Cēsis Castle is one of the most iconic and best preserved medieval castles in Latvia. The foundations of the castle were laid 800 years ago by the Livonian Brothers of the Sword, but he most prosperous period Cēsis Castle experienced was during its next owners, the Teutonic Order. It became one of the key administrative and economic centers of the Teutonic Order in Livonia. In 1577 it was besieged by Ivan the Terrible and during the course of the siege approximately 300 people within the castle committed mass suicide by blowing themselves up with gunpowder. Cēsis Castle was still in use during the following century but it fell into disuse after the Great Northern War. Today Cesis Castle is one of the ‘must see’ destinations in Latvia.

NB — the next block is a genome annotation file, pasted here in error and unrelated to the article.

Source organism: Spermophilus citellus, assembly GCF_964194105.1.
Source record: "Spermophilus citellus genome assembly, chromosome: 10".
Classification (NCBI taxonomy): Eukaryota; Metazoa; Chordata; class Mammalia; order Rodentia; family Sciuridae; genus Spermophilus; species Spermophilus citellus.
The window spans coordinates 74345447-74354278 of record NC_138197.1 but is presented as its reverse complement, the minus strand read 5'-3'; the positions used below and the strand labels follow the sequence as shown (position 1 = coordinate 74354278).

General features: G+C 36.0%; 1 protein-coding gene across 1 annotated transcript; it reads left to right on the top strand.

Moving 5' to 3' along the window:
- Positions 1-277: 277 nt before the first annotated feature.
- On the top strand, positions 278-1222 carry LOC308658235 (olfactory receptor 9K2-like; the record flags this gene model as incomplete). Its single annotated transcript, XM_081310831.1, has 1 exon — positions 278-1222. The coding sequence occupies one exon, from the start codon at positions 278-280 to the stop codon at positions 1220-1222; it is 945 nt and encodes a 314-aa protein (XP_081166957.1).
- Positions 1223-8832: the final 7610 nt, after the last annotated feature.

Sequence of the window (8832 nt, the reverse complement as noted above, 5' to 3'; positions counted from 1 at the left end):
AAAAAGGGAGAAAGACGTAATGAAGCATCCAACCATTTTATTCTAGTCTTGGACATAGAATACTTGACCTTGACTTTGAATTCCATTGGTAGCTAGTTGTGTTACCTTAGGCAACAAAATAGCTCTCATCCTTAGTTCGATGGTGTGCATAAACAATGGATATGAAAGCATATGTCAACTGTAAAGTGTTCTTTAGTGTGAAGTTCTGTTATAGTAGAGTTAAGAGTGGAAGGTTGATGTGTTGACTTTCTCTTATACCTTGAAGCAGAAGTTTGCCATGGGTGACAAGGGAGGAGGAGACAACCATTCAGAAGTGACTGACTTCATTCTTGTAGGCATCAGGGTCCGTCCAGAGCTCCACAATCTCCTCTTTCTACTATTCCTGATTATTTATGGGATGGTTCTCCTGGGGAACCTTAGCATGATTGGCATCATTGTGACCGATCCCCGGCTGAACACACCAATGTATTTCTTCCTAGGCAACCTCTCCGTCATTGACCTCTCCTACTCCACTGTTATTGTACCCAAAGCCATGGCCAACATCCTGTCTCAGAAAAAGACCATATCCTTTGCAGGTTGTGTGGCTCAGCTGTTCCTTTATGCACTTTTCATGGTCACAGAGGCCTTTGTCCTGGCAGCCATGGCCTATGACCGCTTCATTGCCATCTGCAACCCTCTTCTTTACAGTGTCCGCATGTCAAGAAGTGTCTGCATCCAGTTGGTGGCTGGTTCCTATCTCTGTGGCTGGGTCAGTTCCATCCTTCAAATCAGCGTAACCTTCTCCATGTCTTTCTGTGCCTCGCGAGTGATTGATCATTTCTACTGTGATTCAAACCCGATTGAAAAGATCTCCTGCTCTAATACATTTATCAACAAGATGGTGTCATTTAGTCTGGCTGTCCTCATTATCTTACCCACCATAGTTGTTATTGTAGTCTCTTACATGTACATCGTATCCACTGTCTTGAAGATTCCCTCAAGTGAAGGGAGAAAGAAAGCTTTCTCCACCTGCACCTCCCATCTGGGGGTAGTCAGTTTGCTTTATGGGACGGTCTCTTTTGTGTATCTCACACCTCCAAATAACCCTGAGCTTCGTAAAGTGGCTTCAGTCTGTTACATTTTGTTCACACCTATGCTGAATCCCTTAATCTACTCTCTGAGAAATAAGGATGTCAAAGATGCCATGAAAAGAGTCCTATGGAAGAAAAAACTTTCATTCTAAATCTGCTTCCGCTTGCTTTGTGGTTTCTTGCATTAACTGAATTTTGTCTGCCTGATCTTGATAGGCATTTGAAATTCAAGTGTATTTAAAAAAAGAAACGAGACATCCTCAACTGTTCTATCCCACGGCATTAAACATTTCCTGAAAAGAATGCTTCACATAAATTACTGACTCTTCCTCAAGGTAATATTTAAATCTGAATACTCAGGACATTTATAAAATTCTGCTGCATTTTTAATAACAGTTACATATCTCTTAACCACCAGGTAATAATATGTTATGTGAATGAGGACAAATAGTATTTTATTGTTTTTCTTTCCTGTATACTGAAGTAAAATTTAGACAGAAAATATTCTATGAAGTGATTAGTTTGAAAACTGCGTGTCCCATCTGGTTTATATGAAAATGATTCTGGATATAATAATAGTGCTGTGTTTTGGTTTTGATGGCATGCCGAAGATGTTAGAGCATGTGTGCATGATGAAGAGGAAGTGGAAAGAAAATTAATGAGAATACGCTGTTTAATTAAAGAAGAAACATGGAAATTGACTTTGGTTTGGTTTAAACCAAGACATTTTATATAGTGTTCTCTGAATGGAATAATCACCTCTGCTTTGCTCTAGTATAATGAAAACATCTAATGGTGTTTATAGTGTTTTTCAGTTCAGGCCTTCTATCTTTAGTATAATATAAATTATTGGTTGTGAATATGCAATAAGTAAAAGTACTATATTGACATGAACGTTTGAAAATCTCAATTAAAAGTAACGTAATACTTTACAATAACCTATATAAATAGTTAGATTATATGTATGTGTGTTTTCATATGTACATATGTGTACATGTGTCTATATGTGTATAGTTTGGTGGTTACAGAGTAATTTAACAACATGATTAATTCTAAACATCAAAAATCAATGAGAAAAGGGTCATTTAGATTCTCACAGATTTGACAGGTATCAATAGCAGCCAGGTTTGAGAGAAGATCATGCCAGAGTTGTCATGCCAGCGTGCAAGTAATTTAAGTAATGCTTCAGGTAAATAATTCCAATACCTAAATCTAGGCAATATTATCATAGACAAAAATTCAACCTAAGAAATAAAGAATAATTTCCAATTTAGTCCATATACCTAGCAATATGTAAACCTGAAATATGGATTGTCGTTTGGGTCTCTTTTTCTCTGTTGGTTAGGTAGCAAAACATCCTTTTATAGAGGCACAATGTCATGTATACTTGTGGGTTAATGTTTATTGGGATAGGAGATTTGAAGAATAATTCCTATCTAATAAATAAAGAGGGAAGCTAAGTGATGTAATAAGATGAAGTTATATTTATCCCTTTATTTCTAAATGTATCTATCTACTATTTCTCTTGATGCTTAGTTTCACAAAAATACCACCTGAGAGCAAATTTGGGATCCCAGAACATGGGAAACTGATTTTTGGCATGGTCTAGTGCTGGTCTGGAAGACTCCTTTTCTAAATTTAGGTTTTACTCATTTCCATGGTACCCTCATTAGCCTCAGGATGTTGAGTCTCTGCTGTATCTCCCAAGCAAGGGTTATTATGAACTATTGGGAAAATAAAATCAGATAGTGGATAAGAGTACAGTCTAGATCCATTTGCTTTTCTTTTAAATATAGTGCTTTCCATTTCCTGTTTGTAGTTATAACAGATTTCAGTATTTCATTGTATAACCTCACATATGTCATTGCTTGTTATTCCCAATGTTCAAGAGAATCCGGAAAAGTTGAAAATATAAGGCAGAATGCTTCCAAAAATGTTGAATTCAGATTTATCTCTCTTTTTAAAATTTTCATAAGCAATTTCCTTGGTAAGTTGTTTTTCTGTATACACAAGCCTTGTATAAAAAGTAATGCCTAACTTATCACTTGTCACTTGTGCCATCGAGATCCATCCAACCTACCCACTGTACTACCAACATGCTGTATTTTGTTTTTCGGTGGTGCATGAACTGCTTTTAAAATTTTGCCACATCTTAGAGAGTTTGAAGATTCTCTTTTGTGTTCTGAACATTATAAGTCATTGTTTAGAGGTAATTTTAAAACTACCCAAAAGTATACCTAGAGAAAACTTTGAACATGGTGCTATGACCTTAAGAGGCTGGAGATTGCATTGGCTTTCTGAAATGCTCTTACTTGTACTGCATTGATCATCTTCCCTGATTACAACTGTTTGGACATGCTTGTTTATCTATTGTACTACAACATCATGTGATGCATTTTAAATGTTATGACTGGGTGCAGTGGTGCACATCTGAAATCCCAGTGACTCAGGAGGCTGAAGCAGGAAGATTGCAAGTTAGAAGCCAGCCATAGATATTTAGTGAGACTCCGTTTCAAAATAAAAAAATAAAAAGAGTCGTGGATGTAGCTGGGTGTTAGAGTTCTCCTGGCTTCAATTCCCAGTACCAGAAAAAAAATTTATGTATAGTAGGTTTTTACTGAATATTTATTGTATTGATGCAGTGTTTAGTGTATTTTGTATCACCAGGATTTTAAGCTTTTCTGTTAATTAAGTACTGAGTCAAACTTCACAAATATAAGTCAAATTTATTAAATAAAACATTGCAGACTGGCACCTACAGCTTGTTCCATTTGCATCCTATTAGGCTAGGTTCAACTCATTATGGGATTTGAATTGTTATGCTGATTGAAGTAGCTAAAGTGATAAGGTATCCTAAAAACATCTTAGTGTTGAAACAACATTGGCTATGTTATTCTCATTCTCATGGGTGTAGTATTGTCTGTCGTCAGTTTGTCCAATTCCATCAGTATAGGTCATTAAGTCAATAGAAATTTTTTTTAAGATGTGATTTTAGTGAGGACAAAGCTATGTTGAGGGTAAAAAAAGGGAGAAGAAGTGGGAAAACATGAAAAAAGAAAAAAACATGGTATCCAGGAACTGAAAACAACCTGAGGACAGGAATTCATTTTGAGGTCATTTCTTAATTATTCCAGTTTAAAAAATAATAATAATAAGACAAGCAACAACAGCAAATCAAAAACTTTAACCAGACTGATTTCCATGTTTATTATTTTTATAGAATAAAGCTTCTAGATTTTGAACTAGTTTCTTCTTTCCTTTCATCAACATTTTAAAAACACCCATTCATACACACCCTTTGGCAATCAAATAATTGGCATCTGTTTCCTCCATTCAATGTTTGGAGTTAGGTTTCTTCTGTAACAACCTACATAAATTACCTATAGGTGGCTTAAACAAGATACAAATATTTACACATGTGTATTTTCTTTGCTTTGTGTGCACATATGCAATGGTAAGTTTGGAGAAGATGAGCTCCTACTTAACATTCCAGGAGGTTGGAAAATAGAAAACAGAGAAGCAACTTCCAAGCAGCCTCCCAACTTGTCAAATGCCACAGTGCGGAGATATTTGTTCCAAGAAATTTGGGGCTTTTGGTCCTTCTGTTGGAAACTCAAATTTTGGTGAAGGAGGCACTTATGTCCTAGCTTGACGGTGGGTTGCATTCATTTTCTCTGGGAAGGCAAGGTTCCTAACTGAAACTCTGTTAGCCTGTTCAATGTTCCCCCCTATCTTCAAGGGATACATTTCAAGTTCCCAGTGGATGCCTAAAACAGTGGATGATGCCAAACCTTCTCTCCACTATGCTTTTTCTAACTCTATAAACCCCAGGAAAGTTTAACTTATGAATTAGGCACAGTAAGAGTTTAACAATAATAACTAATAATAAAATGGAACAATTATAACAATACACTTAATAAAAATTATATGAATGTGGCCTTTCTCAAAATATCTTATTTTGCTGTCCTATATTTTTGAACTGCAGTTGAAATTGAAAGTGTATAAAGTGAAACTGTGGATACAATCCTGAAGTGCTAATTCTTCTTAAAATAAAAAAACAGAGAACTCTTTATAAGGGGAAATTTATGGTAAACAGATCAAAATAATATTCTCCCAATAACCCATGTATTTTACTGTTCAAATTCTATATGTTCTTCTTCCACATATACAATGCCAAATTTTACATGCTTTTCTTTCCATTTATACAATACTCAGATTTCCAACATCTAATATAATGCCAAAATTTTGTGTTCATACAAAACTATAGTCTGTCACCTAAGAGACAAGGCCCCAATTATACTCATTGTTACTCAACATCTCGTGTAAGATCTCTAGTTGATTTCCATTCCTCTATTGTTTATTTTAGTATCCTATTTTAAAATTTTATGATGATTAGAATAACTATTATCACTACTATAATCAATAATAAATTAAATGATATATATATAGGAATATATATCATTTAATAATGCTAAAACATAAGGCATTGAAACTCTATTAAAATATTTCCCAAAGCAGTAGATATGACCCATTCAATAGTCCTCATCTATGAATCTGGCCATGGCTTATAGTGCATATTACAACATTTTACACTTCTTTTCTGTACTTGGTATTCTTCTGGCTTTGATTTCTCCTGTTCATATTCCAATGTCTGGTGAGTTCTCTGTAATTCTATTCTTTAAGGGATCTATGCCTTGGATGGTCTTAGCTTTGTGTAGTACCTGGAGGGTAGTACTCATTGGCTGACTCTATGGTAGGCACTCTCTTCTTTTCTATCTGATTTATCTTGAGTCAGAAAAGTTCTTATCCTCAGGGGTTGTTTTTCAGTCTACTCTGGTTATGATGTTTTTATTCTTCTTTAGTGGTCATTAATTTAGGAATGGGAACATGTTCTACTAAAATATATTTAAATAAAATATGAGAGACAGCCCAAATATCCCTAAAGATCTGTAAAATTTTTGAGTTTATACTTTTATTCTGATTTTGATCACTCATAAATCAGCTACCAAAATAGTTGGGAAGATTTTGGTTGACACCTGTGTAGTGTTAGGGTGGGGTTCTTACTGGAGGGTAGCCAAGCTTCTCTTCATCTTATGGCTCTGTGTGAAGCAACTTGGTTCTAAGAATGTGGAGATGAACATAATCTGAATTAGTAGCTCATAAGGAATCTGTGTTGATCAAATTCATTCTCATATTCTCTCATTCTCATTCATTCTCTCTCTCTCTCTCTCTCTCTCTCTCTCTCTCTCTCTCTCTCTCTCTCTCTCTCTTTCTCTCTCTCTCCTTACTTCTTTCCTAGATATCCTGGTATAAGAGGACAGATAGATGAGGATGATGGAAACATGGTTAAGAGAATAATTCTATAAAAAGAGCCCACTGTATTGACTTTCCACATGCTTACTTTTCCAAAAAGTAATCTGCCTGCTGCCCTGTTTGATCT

I got the chance to visit one day two months ago and loved it. Only the south and west wall have survived, but on the west wall is a tower that was the Master’s quarters. To climb the dark spiral staircases you pick up a candle lit lantern and climb up as in days of yore. It is a tradition that originated in 1996 and has become a trademark of Cēsis Castle.
Outside the castle in the outer bailey (protected field) they have four different stations set up during the summer season. The first are the artisan workshops where a bone and antler craftsman, woodturner, blacksmith and printmaker work. They practice their craft by utilizing the same methods as were common in the Middle Ages. Adjacent to the artisan workshops is a 16th-century kitchen garden containing vegetables, herbs and medicinal plants that were cultivated in Livonia, 500 years ago. The third station are siege and lifting devices.
The fourth station is the one I liked the most. Here they have recreated many games and activities medieval children would have played. I was able to learn how to walk on stilts and when he asked if I wanted to learn a medieval board game I was totally on board.